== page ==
As President Obama looks for partners in the Muslim world, he should consider listening to the government of Turkey as much as he listens to Egypt's president. He could learn a lot from Turkey about how a smart Islamist party can be a valued participant in a democracy.
Turkey, a NATO ally, has been ruled since 2002 by a moderate Islamist party – the Justice and Development Party (AKP) – that has proved its commitment to democracy and pluralism at home and to an active, nearly always nonviolent, engagement in diplomacy abroad. And that's why the record of the AKP in Turkey is so compelling.
At home, after the party first won power, grass-roots supporters tried to leverage that victory to ban alcohol sales in some Turkish cities. The judiciary struck down those regulations – and the national government complied with the ruling.
Later, the national government tried to lift the country's longstanding ban on admitting scarf-wearing women to universities or to jobs in government. Once again, the courts struck down the proposal. And once again, the government complied without a protest. (That, though the wives of both the prime minister and the president always wear head scarves in public.)
In 10 days of travel, in three Turkish cities and vast swaths of countryside, I saw Turkish women wearing clothes that ranged from skimpy Western dress topped by tumbling – sometimes bleached-blond – hairdos, to a stylish version of Muslim hijab that involves an elegantly tied head scarf over a mid-thigh tunic and jeans, to the baggy black coverup of the ultrapious.
Most Turkish women are near the middle of that spectrum, and in many places young women with and without head scarves mingle easily, chatting and laughing together.
Regarding domestic affairs, one professor in Istanbul told me, "If you're a politically liberal Turk who cares about women's rights, the rights of the Kurdish minority, and religious minorities here, you couldn't find a better party than the AKP." I heard versions of that voiced by several other strongly secular Turks.
Back in early April, Mr. Obama came to Turkey and delivered a first important address to the Muslim world. Turks seemed delighted that he had included their country on his first trip abroad as president, and nearly all appreciated the respectful way he addressed the concerns of Turks and other Muslims.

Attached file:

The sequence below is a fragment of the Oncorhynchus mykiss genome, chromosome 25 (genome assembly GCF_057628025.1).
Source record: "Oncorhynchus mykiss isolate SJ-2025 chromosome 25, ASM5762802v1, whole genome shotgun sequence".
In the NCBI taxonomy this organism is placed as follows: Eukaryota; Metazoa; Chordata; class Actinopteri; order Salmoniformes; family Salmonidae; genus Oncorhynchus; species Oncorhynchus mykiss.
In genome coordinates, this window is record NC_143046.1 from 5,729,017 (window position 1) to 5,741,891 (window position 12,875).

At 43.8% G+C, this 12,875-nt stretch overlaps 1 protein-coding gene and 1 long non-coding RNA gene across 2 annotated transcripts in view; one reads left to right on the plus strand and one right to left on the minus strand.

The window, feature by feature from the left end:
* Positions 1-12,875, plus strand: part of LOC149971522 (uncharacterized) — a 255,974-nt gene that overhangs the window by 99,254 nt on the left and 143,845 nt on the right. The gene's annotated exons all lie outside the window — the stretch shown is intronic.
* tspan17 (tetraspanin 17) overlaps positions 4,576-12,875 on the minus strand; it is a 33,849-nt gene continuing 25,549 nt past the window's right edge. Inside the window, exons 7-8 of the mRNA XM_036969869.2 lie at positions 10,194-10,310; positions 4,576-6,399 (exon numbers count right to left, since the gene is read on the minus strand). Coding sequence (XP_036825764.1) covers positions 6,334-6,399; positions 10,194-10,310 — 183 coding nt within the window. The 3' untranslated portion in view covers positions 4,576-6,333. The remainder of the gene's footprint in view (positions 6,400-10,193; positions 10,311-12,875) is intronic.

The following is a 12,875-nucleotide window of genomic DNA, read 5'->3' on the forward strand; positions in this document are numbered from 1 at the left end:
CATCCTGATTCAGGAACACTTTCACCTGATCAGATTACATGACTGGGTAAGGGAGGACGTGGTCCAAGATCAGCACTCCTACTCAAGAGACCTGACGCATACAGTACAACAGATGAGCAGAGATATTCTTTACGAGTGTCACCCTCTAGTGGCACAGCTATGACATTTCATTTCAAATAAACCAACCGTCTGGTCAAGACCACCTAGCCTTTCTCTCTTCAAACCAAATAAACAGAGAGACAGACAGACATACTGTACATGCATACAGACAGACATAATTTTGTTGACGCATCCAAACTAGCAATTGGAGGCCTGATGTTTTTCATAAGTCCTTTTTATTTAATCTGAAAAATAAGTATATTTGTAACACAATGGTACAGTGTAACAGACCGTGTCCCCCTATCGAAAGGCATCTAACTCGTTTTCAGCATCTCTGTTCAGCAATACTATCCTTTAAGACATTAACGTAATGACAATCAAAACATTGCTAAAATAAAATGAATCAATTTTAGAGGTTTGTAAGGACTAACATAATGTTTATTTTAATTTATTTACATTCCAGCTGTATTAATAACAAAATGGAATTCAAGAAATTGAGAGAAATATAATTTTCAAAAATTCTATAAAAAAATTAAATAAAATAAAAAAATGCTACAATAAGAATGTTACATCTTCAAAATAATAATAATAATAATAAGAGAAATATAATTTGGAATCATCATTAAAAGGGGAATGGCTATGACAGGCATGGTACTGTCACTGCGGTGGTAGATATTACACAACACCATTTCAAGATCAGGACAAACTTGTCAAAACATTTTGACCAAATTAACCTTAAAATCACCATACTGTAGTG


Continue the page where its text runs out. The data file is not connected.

On June 4, he gave another major address to the Muslim world in Cairo. Egypt, like Turkey, is a historic center of Muslim life. But the Turkish government follows policies that are much more in line with Obama's inclusive, diplomacy-focused approach to international affairs.
Turkey's two AKP governments have maintained good ties with Europe and with all Turkey's neighbors – including Greece, Iran, Georgia, Iraq, and Syria. In 2007-08, Ankara also undertook an important mediation effort between Israel and Syria.
But Ankara fell afoul of the Bush administration in Washington for a number of reasons. Most significantly, in 2003, Ankara – like many other NATO allies – strongly opposed the US invasion of Iraq, and it refused to allow Washington to launch part of the invasion from Turkey.
The Bush administration also objected to the good ties the AKP maintained with Syria and – after the hard-line faction won the Palestinian elections in 2006 – with Hamas.
While George W. Bush was president, he seemed to ascribe little value to the inclusive and generally de-escalatory policies the AKP government has pursued at home and in the broader Middle East. He preferred instead an approach to the Middle East that sharpened divisions between the two groups he defined as "moderates" and "extremists."
In the former group were the notoriously anti-democratic governments of Egypt and Saudi Arabia. In the latter, any government or party that seemed to support Iran, regardless of whether – like Hamas and Lebanon's Hezbollah – they might have proved their popular support in democratic elections.
Indeed, in the Bush years, Washington worked actively to overthrow both Hamas and Hezbollah, and maintained what one Bush White House official has described as "a state of quasi-war" with Syria.
Several Bush-era officials openly questioned whether the electoral victories of Hamas and Hezbollah actually "proved" that a party could be both dedicated to Islamist principles and democratic rule over the longer term. Turkey's experience provides intriguing evidence that it can.
Obama should value Turkey's views on regional affairs. He may not be ready yet to go along with all the advice he receives from the AKP government in Ankara. But Ankara has much valuable experience that it can share with its NATO ally.
Helena Cobban is a former Monitor correspondent. Her latest book is "Re-engage! America and the World after Bush."